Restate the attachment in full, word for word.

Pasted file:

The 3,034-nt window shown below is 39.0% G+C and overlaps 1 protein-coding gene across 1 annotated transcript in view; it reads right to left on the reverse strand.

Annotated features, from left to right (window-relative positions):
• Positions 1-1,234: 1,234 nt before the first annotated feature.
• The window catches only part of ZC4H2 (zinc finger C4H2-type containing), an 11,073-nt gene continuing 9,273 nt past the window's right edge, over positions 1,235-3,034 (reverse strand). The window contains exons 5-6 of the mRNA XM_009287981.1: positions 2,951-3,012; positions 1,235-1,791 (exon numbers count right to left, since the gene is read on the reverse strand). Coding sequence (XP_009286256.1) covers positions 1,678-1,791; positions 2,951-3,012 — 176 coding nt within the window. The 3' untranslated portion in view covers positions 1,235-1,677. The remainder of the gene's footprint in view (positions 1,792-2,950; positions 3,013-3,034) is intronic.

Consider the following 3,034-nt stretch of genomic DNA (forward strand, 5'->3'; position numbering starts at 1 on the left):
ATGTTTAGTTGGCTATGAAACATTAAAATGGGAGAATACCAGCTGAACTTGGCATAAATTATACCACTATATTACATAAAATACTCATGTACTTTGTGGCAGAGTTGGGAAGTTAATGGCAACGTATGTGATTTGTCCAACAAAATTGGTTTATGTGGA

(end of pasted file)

The 3,034-nt window shown below is 39.0% G+C and overlaps 1 protein-coding gene across 1 annotated transcript in view; it reads right to left on the reverse strand.

Annotated features, from left to right (window-relative positions):
• Positions 1-1,234: 1,234 nt before the first annotated feature.
• The window catches only part of ZC4H2 (zinc finger C4H2-type containing), an 11,073-nt gene continuing 9,273 nt past the window's right edge, over positions 1,235-3,034 (reverse strand). The window contains exons 5-6 of the mRNA XM_009287981.1: positions 2,951-3,012; positions 1,235-1,791 (exon numbers count right to left, since the gene is read on the reverse strand). Coding sequence (XP_009286256.1) covers positions 1,678-1,791; positions 2,951-3,012 — 176 coding nt within the window. The 3' untranslated portion in view covers positions 1,235-1,677. The remainder of the gene's footprint in view (positions 1,792-2,950; positions 3,013-3,034) is intronic.

Consider the following 3,034-nt stretch of genomic DNA (forward strand, 5'->3'; position numbering starts at 1 on the left):
ATGTTTAGTTGGCTATGAAACATTAAAATGGGAGAATACCAGCTGAACTTGGCATAAATTATACCACTATATTACATAAAATACTCATGTACTTTGTGGCAGAGTTGGGAAGTTAATGGCAACGTATGTGATTTGTCCAACAAAATTGGTTTATGTGGA